Remembrance Day: Feeling the Importance of the Day

NOVEMBER 12th, 2015


This November 11th, I made a discovery… 

Every year, around the first of November, I would buy my poppy to pin to my jacket and then I would continue about my business as though nothing had changed until the 11th day when we would stand for our two minutes of silence at 11:00 a.m.

When those seemingly long two minutes came to an end, it was back to work. Please don’t get me wrong, during this time I did contemplate everything those brave men and women sacrificed for our freedoms but then it was back to the daily grind as if this was merely a blip on the radar.

This all changed for me this year.

For the first time since we have been together, John took the day off from her regular gig to truly honour those who had fought so valiantly for their country. Ordinarily, she would attend a ceremony close to where she works but would then have to return to the office, quite emotional and not wanting to be there. We decided we would go to a ceremony together as I had never been to one (I am not including those school functions where we all crammed into the gymnasium and didn’t have the maturity to realize it was more than just an excuse to get out of class).

It was so interesting for me to see how serious John became about the planning. Did she have enough poppies, which was the best of the three local ceremonies, were we going too far considering she wanted to visit the cemetery where her grandfather (who fought in the Second World War) lays buried…

I started to contemplate how it must be for those people who had someone in their family who served or is serving. It started to sink in how frightened a person would be everyday that their loved one was away fighting, not knowing whether they were hurt or even alive. It made me think about the loss. The most profound realization was that it was for all of us.

This year, I watched a parade with literally hundreds of men and women in uniform gathering around one small cenotaph as veterans and community leaders laid wreaths in memory of those who died to keep us all safe and free. When it came time to bow our heads for two minutes of silence, I truly felt the waves of emotion crash over me and cried for those who came before and gave the ultimate sacrifice for all of us.

I get it now.

Thank you, John, for helping me to open my eyes. This is more than a short two minutes once a year. This is something I shall always…



November 11th is deeply important to me.

As Lana explained, my maternal grandfather fought in WWII. I don’t know where he fought. I don’t entirely know what he did though I have an idea. I don’t know what he saw but I can imagine. I don’t know whom he lost but I know he survived.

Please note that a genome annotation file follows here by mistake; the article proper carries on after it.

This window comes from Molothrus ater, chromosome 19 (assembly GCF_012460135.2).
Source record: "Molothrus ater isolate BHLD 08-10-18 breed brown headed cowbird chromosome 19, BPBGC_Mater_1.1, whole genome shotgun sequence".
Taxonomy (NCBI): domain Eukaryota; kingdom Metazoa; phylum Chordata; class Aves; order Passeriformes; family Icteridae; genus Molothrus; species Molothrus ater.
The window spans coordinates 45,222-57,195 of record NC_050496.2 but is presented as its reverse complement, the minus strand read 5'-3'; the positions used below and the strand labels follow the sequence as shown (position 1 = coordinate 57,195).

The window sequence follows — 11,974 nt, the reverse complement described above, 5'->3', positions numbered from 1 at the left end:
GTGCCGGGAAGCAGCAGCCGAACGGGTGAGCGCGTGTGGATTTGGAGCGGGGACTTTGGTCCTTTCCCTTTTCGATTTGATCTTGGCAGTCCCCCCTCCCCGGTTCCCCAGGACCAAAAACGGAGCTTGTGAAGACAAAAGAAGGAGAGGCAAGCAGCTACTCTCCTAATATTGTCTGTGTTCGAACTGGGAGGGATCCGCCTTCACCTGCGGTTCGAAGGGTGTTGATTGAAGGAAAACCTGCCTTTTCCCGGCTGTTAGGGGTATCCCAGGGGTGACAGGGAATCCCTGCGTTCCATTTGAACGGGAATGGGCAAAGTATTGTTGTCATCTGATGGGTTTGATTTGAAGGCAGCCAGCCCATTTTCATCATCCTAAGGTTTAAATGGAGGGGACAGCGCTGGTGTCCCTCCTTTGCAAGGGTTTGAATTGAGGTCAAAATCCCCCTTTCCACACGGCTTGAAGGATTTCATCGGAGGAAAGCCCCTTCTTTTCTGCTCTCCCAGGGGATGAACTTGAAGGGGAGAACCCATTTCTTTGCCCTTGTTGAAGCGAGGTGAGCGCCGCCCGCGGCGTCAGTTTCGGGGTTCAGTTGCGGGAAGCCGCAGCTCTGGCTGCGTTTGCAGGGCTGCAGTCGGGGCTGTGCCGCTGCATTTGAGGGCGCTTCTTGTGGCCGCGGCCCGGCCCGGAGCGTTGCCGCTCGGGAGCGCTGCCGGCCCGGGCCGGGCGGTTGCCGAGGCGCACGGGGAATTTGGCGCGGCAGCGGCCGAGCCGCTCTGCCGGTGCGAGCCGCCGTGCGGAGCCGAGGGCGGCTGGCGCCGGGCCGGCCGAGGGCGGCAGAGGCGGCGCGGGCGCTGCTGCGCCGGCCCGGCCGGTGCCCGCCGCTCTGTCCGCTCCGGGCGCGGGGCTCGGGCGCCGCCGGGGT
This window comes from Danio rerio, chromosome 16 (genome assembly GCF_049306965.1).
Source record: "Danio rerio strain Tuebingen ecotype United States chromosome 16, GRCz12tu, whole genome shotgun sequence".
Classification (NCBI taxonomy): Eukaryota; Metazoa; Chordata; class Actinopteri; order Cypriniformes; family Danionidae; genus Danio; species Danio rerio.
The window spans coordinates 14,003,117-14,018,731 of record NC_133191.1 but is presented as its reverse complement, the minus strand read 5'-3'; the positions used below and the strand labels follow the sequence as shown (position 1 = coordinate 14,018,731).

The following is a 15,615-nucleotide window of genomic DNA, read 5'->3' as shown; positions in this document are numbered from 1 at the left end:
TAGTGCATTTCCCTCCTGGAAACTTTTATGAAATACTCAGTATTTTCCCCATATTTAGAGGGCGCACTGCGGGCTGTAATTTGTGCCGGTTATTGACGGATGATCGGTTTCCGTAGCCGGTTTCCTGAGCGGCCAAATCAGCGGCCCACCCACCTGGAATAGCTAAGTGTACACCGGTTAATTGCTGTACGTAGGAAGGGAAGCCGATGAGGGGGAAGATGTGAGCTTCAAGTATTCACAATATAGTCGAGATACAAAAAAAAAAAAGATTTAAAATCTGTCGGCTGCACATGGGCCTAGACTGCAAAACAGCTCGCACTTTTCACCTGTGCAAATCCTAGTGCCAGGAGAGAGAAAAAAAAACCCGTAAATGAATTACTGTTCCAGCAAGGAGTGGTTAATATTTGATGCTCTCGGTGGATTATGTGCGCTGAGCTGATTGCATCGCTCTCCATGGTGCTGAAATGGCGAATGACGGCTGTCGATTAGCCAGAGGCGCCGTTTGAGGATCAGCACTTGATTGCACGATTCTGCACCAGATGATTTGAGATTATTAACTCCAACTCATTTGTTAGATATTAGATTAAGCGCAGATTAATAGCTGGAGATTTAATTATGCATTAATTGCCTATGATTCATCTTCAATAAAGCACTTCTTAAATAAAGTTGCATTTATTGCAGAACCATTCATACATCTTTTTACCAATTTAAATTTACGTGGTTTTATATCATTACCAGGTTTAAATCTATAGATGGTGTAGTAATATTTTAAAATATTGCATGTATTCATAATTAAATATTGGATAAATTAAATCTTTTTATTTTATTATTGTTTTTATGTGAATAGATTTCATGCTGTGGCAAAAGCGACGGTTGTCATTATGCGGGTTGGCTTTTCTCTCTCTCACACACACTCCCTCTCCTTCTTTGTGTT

He didn’t speak of his experience in the war. Most don’t and I likely wouldn’t either.

The not knowing has plagued my adult existence thus far. I’ve tried in the past to find details on his service but have as of yet been unsuccessful.

I was 13 going on 14 when my grandfather died. I loved him dearly though I hardly knew anything about him. He was a man of few words and great love. He squashed our rib cages with the strongest bear hugs imaginable. Every ounce of love he had for his entire brood of grandchildren, showed in his eyes without any guard. He was beautiful.

He survived the war but I’m positive he lost a significant portion of self within the experience.

Growing up, my Remembrance Day involvement was much like Lana’s… Memorize and recite In Flanders Fields, stand at attention for the two minutes of silence, listen to a recording of Taps, kids sing war-related songs – and few of us truly understand what it all means.

I was in high school when it started making more of an impact on me and by college, I was wishing my grandfather had been around long enough for me to reach a mature level of awareness and ask the questions now burning a hole in my heart. To this day I feel confident he would have opened up to me.

For years as an adult, my Remembrance Day ritual consisted of a visit to my grandfather’s grave and leaving my poppy behind at his stone. Then I began incorporating a ceremony close to my office. In the two minutes of silence, I thank each person who fought and still fights. I thank my grandfather for volunteering with no guarantee of success or survival. I ask him to help me understand what he went through.

After the tragic events in Ottawa last year, shortly before Remembrance Day, I decided I would no longer work on November 11th and instead dedicate the day to attending a service or two, and continuing my tradition of hanging out with my grandfather and giving him my poppy.

This year was even more special, having the opportunity to introduce Lana to the rich and emotional experience. This year it felt more emotional than ever with the large number of participants and uniforms. This year I didn’t know if I could ever stop my tears. This year… I knew not the impact it was having on Lana and that impression has made the day immensely more important.

Thank you, Lana, for joining me and finding true meaning in the ritual of Remembrance.